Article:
Rampur Culture is considered the third school of poetry after Delhi and Lucknow. Many prominent and legendary Urdu poets of the time like Daagh Dehlvi, Mirza Ghalib, and Amir Meena joined the patronage of Rampur court. The Nawabs of Rampur were very fond of poetry and other fine arts. They provided remunerations to the poets who were associated with ‘ darbar.’ Nizam Rampuri earned a great name as a poet. In addition, Shad Aarifi was another poet from Rampur who evolved modern ghazal in a very distinct style.
Presently, International Poets ‘Shahzada Gulrez’, ‘Abdul Wahab Sukhan’, Tahir Faraz, And ‘Azhar Inayati’ represent the Rampur School of poetry all over the world
Small House Fort, now known as Raza Library. The Rulers of Rampur have had a distinct impact on the architecture of the region. The buildings and monuments signify the presence of Mughal type architecture. Some of the buildings are very old and have been built over repeatedly in course of time.
The Rampur-Sahaswan Gharana of Hindustani classical music also has its origins in court musicians. Ustad Mehboob Khan was a khayal singer and Veena player of the Rampur court; his son Ustad Inayat Hussain Khan (1849–1919), who trained and lived in the city, founded the Gharana.
Rampuri cuisine, a part of the Mughal cuisine tradition, developed by the chefs of the Nawabs, is also known for its distinct flavors and dishes with recipes passed on from the royal kitchen, like Rampuri fish, ‘’ Chicken Changezi ‘’, ‘’ Pasanda haleem ‘’, Rampuri Korma, Rampuri mutton kebabs, doodhiya biryani, ‘’ Dogoshta biryani’’ and adrak ka halwa, ‘’ Sohan halwa ’’.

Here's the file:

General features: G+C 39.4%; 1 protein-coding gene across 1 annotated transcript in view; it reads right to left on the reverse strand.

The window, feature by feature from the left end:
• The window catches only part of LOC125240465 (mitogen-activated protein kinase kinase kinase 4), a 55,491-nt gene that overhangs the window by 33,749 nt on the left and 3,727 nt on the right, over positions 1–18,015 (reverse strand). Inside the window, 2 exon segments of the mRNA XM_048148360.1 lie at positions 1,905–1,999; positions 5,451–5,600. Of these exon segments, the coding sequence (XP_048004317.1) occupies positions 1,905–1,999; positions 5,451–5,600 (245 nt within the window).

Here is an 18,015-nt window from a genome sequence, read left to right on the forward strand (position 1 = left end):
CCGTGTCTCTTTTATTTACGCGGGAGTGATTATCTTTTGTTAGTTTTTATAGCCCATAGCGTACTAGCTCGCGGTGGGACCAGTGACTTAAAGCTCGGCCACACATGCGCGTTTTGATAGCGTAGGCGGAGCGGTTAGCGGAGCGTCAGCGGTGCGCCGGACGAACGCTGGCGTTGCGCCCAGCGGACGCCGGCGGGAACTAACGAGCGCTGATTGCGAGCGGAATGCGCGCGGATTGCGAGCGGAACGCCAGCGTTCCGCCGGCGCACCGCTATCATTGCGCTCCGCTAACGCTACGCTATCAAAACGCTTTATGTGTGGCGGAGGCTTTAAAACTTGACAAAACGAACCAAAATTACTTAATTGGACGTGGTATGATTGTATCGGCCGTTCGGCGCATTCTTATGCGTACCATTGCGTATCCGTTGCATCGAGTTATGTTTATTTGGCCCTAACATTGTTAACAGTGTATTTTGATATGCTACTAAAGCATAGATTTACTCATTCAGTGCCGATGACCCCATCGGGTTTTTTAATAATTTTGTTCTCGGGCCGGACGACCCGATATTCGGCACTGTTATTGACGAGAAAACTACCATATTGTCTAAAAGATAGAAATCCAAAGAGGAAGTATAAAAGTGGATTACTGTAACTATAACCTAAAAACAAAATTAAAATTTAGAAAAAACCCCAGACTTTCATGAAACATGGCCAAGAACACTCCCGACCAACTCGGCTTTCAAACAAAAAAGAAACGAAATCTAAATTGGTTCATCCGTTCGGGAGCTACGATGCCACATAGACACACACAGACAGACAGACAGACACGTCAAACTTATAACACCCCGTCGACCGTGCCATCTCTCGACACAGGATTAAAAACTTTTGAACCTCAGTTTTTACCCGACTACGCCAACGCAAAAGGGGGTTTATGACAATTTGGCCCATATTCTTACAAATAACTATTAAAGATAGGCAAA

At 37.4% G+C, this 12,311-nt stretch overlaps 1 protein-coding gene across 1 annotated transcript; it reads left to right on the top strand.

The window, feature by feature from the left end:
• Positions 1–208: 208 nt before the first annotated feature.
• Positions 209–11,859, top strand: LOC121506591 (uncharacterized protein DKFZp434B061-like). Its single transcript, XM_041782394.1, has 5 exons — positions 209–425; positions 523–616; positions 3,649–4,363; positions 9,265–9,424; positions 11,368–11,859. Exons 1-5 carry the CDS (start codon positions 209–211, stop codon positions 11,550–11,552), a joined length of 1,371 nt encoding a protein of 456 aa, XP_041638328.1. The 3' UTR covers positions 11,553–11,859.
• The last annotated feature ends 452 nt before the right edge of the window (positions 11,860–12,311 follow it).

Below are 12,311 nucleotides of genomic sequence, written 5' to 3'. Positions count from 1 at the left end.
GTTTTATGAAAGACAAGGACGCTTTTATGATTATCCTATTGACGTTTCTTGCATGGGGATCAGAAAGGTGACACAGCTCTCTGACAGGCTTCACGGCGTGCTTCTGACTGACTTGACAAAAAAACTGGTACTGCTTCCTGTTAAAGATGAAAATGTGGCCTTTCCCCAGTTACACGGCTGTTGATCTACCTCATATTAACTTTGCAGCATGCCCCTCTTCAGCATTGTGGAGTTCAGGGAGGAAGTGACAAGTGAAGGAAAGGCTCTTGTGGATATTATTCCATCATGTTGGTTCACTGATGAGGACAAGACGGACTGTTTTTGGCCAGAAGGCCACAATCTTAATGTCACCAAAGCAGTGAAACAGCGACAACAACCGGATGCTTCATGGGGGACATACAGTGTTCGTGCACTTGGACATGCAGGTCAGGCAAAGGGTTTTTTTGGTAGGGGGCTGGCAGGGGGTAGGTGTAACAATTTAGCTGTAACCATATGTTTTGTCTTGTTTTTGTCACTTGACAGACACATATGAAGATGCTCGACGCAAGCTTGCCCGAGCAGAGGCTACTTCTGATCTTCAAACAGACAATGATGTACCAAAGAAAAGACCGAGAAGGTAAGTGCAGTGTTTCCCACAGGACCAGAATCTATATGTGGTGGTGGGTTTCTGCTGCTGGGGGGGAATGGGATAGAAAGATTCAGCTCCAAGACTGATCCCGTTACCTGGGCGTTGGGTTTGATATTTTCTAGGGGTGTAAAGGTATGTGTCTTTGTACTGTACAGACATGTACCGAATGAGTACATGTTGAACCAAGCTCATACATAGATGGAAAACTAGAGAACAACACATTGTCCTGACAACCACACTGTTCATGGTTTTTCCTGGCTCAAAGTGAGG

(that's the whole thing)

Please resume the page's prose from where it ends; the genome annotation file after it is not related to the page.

Rampur was traditionally famous for the knives known as Rampuri Chaaku, which even made their way to Bollywood crime thrillers in the 1960s and 1970s. Eventually, the Government of Uttar Pradesh banned making knives longer than 4.5 inches in blade length, leading to a drop in their popularity.
Religious practices are as much an integral part of everyday life and a very public affair as they are in the rest of India. Therefore, not surprisingly, many festivals are religious in origin although several of them are celebrated irrespective of caste and creed. Among the most important Hindu festivals are Diwali, Holi and Vijayadashami, Mahashivaratri, Ram Navmi, Basant Panchami, Sri Krishna Janmashtami, and Raksha Bandhan, which are also observed by Jains and Sikhs. Eid ul Milad, Eid ul-Fitr, Bakr-Id, Muharram are Muslim religious festivals. Mahavir Jayanti is celebrated by Jains, Buddha Jayanti by Buddhists, Guru Nanak Jayanti by Sikhs, and Good Friday, Christmas by the Christians.